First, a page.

This is the first in a five-part series leading up to the Nov. 5 Goshen Community Schools referendum vote on a $17.15M construction project.
GOSHEN — In nine days, registered voters living in the Goshen Community School district will have the opportunity to vote on a $17.15 million construction project involving both Goshen High School and Goshen Middle School.
The proposed building project includes $10 million for a new pool at either GMS or GHS, in addition to the re-purposing of space at the two schools.
The special referendum is set for Nov. 5 while early and absentee voting has been underway for weeks.
“We believe this project is fiscally responsible and provides for quality programs for the next 20 years,” said GCS Superintendent Diane Woodworth. “We believe it continues to move GCS on the road to excellence in education for students in Goshen. Research shows a strong correlation between music education, physical activity and high student achievement.”
The Goshen Board of School Trustees decided to move forward with the referendum after the Goshen Community Center committee decided to pull its plans in June. That $35 million proposal was a joint effort between GCS and the City of Goshen.
Now school board members are back on their own and have shifted their focus to the renovation of the two schools to add space for their music and physical education programs, as well as remodel the GMS kitchen/cafe. Both current pools would be closed and the space remodeled.
“We have space problems at the high school and the middle school,” said school board president Jane Troup. “Our original plan was put in place to do the same renovations whether the community center moved forward or not. By closing the pool, this space can be remodeled for classroom and physical education space. The music department needs space and this plan provides new space for the music department.”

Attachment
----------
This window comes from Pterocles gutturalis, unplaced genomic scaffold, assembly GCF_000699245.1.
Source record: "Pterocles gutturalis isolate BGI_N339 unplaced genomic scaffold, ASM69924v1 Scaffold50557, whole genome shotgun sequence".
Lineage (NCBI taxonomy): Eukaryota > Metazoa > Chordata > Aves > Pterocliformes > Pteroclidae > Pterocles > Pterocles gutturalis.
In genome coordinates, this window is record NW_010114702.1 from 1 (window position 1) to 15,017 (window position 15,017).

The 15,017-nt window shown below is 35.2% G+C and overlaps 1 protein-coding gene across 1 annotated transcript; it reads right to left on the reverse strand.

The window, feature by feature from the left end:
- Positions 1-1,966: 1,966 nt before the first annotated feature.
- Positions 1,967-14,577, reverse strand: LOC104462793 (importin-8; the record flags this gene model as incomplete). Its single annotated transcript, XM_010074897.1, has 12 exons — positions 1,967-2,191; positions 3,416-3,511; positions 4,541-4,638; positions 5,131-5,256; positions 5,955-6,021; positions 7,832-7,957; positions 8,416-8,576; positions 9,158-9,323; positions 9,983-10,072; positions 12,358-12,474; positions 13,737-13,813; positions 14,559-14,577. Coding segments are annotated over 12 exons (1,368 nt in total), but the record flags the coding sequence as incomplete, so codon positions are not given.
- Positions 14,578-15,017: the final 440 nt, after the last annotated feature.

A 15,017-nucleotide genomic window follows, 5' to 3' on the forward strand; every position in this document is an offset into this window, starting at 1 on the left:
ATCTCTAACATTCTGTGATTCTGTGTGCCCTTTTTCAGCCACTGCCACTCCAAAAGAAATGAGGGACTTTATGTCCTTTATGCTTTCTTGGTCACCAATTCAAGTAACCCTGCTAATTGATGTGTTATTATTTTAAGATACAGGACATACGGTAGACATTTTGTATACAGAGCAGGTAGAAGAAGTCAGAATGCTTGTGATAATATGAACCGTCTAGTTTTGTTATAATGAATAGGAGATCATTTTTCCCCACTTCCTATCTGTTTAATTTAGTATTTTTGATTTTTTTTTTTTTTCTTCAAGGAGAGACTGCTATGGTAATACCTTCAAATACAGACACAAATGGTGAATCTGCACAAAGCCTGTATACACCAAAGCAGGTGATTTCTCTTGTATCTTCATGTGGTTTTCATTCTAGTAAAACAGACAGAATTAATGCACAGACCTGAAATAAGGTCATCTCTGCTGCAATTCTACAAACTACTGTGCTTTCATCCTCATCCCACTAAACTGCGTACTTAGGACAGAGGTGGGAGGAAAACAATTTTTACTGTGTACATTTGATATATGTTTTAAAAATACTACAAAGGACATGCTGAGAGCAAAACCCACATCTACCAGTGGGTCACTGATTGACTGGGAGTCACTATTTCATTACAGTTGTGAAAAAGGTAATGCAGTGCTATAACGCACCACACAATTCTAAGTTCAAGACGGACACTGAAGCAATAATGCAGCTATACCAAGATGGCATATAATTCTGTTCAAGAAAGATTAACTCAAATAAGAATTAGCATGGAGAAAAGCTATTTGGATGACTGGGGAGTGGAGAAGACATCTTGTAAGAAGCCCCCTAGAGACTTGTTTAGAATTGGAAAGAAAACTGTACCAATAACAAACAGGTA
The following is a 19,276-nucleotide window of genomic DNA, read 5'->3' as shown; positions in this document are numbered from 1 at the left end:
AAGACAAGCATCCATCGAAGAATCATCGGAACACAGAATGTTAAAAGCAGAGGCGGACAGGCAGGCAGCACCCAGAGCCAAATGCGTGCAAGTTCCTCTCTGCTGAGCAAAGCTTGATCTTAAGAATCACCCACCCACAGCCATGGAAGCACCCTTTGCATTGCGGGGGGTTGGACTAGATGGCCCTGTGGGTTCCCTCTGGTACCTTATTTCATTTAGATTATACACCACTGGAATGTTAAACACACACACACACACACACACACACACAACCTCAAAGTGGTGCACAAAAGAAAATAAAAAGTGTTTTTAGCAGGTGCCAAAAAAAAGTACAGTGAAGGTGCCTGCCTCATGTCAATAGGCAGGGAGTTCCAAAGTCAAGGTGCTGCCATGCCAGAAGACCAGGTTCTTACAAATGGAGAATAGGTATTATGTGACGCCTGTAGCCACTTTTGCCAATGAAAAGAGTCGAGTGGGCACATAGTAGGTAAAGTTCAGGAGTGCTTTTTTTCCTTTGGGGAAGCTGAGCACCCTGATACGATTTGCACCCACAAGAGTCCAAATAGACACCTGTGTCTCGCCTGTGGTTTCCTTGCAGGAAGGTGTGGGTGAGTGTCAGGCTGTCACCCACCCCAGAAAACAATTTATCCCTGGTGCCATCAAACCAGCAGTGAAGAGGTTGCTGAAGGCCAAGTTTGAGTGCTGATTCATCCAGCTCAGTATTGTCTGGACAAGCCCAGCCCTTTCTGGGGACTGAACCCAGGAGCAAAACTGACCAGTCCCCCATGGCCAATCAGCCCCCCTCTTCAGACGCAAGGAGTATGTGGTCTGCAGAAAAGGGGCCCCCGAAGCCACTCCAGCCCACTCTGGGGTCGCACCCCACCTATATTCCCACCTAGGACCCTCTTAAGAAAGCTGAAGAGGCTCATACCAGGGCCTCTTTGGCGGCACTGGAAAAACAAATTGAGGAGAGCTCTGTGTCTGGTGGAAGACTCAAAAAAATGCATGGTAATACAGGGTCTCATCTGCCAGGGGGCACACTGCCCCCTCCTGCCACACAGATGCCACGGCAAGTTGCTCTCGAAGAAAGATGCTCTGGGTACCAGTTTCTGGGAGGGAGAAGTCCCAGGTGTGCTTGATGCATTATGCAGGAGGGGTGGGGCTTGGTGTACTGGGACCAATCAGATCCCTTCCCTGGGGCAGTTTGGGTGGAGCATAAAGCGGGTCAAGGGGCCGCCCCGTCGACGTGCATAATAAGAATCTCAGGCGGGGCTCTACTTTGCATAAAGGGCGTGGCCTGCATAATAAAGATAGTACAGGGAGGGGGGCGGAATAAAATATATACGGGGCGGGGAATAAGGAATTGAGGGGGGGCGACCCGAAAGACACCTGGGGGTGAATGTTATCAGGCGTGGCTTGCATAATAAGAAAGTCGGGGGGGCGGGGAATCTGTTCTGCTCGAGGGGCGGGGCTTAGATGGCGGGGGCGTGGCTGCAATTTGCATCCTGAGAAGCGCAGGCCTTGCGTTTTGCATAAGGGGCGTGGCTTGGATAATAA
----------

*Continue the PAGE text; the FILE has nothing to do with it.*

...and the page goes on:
The music programs at GHS continue to grow each year and have outgrown their space, both Troup and Woodworth said.
“When visiting the high school you will often find students practicing in the hallways and entry ways,” Troup said. “The entire band is unable to practice in their existing band room. The middle school is in desperate need of cafeteria space. Due to small space and inadequate serving lines, students begin eating lunch at 10:30 a.m. with the last lunch at 1:30 p.m.”
Woodworth said the school corporation has been planning for this project since 2007.
“The needs,” she said, “are not new.”
Project breakdown, tax impact
At Goshen High School, there would be an addition for band/orchestra support spaces at $1,710 million and renovations would include $630,000 for remodel of the music department; $270,000 to convert the pool to PE/Classroom area; $510,000 to repair the brick-front of GHS; and $500,000 to replace Phend Field.
The addition at Goshen Middle School would be $540,000 for an PE/Fitness Room and renovations including $490,000 to remodel the pool and lockers for the band; $130,000 to remodel the orchestra to Special Education; and the addition and remodel of the kitchen and cafeteria for $1.1 million.
A special election had already been approved for the Community Center project when it was aborted. GCS officials decided to go ahead with the referendum and is paying $55,000 to $60,000 to hold the special referendum election, said GCS Business Manager Jerry Hawkins.
“By doing it now, by paying for this vote now,” he said, “it will save constructions costs later.”